masterinchancery's picture

There is no reason to learn any lessons when you can dump your losses on the taxpayers.

Fri, 05/11/2012 - 20:45 | 2419083 ghenny
ghenny's picture

Every system seems to produce dysfunctional behavior sooner or later.  In some ways its a jungle out there.  You can create Islands of safety and stability for awhile - like our parents did after WW2 - but life never allows them to persist.  Its the nature of things to evolve and change, to become disturbed and dismembered and hopefully renewed.  All we can hope for as individuals is that we live in a time of peace and plenty or have strong coping and adapting skillss if we don't or it goes away.  I am grateful I have lived in the golden years from 1950 to today. Although things have not always been terrific they have mostly been good.  I think we are about to enter another time of chaos and trouble like the pre WW2 decade, although technological change at the rate we are producing it is a wild card.  If things go badly for me at least I will have had a pretty good 62 year run.  I pray that my kids and grand kids get their chance at a decent life and yet I worry they will be severly challenged.  That can be a good thing but it can also be very scarry.  I would like to control the outcome for them but I can't.  I suspect a lot of people in my age cohort feel as I do and maybe we feel that way because we are aging.  In some ways we have been a very selfish generation and very lucky.  Maybe its payback time.  Good luck to us all and God protect the kids.

Sat, 05/12/2012 - 20:54 | 2420472 Setarcos
Setarcos's picture

@ ghenny.  Exactly.  Quite a lot of my 69 years has been shit, frankly, but I've lived during such times as one could fairly easily recover, from whatever, and move on ... such as with a different job, or with a health problem fixed.

I don't like now being old and quite badly disabled, but there is no way I'd want to be just starting out, or even still in my more able 50s.  I don't know what else to add to your comments.

Sat, 05/12/2012 - 14:20 | 2420031 EFNuttin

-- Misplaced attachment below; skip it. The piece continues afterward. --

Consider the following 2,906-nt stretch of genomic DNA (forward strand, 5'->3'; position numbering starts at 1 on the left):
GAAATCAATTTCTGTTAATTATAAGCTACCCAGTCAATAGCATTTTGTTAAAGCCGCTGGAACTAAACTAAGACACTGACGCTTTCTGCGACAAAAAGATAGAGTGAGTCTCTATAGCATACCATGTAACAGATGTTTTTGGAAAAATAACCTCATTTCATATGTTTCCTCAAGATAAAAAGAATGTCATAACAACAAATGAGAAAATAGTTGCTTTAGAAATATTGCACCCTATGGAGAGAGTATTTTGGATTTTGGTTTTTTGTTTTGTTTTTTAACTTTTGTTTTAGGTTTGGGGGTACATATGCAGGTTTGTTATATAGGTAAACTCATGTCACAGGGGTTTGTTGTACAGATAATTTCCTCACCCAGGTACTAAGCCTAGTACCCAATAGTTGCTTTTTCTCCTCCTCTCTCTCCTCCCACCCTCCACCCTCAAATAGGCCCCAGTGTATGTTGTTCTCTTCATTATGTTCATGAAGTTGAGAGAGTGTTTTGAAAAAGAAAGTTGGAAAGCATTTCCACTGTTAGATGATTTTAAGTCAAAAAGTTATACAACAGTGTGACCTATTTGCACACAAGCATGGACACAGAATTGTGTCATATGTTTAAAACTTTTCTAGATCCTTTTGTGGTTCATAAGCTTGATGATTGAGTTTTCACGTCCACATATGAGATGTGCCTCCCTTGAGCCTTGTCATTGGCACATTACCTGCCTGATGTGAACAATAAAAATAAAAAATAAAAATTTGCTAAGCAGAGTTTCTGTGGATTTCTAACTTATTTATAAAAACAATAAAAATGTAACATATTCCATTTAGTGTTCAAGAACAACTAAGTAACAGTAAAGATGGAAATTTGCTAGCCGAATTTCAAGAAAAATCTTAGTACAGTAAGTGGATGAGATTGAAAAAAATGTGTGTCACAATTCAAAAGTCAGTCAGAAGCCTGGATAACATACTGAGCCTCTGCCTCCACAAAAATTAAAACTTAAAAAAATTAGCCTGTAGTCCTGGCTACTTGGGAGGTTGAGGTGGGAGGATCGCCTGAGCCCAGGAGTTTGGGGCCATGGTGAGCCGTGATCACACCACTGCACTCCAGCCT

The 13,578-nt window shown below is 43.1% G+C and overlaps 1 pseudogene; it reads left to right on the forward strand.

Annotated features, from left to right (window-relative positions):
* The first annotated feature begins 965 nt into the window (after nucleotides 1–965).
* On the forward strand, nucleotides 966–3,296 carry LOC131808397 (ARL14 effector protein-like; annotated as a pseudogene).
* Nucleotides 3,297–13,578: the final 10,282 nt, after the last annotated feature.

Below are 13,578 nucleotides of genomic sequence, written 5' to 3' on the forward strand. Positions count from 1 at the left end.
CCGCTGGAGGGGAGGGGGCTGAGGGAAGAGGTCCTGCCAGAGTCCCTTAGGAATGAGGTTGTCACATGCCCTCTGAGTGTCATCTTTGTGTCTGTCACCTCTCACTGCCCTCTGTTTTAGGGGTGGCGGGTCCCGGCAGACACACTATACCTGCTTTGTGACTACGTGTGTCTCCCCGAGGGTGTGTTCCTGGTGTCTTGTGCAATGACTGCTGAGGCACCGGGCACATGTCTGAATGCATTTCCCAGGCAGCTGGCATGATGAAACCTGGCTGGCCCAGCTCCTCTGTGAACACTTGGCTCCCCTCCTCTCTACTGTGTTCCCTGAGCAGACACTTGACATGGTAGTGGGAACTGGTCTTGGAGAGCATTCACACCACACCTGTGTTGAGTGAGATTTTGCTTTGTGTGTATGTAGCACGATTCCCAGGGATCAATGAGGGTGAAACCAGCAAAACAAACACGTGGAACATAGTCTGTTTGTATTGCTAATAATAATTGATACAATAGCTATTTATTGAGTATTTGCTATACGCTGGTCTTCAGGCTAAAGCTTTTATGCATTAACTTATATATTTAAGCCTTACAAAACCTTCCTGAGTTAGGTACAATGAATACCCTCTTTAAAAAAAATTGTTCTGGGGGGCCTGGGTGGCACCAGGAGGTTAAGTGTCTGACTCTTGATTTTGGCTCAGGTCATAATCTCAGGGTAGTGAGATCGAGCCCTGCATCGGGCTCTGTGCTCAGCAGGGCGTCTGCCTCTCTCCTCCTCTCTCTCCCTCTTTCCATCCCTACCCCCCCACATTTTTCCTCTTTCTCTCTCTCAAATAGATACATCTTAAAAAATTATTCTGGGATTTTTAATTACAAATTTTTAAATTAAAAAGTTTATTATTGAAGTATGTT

EFNuttin's picture

This "hook" article is interesting and makes me wonder.  A lot of ZHers believe this whole financial markets system is a complete sham arranged to help the rich get richer, and there is a LOT of truth to that.  However, throw in politicians, national governments, competing publics, armed forces, and so on, and the system gets extremely compex and difficult for any cabal to attempt to control, especially since the cabal members must live by the truth that "there is no honor among thieves".  If this is the case, then perhaps we have gone from the old days where individual nations went through boom and bust cycles as bubbles formed and then popped, to a much larger cycle with multiple continents joining hands via central bank collusions and puffing up a mega-bubble.  If this is the case, then just like "investors" in 2000 growing skeptical that a dot-com with a massive imbalance of income to obligations could ever increase revenues and/or lower expenses sufficiently to meet those obligations, these nation-states will eventually be undone by a sudden turn in the bond market.  The PIIGS are the shape of things to come, I'm afraid.  We are all Greeks now.  You can quibble about the details, but unfunded future obligations leave few pleasant options for policy makers or those who must live with the policies.  As Rush (and some philosopher before them) put it, "If you choose not to decide, you still have made a choice."  Thus the politicians and the citizens have been kicking the can down the road while propped up by lenders crazy enough to loan money at a sub 2 percent return for 10 years while inflation runs amok in the here and now.  When will this game end?  When does the hook turn?

Fri, 05/11/2012 - 19:27 | 2418978 sgt_doom
sgt_doom's picture

Sorry, have to take exception to this as Michael Lewis is one of those typical misdirector types, subtle, but still in the misdirection game, just like Harvard's Niall Ferguson and Lawrence Lessig, going around the country giving talks as apologists for Wall Street, etc.

My Book List (please note no Michael Lewis):

Wall Street Capitalism: The Theory of the Bondholding Class, by E. Ray Canterbery
 
Billionaires' Ball, by Linda McQuaig and Neil Brooks
 
Extreme Money, by Satyajit Das
 
Treasure Islands, by Nicholas Shaxson
 
Debt:  the first 5,000 years, by David Graeber
 
Retirement Heist, by Ellen Schultz
 
Other People's Money, by Nomi Prins
 
The Spirit Level, by Kate Pickett and Richard Wilkinson
 
Trade, Development and Foreign Debt, by Michael Hudson
 
The Rich and the Super-Rich, by Ferdinand Lundberg

(And if you're interesting in the education front of the econo-wars)

The Unmaking of the Public University, by Christopher Newfield

Sat, 05/12/2012 - 05:49 | 2419588 sof_hannibal
sof_hannibal's picture

sgt, strong list... you can't blame M. Lewis for trying though... Money Ball was a good movie, didn't read the book though... oh, you mean the big short, etc. I say stick to that list you provide!!! Operation Anaconda

Fri, 05/11/2012 - 15:53 | 2418397 lasvegaspersona
lasvegaspersona's picture

Right author (Lewis) wrong book. Iceland was in his latest....Boomerang.

Fri, 05/11/2012 - 18:30 | 2418885 covert
covert's picture

right on, new suckers all the time.

http://expose2.wordpress.com

 

 

Fri, 05/11/2012 - 17:09 | 2418586 russwinter
russwinter's picture

Correct, this Boomerang- Big Short typo was corrected in the orginial article. Boomerang is the book I recommend.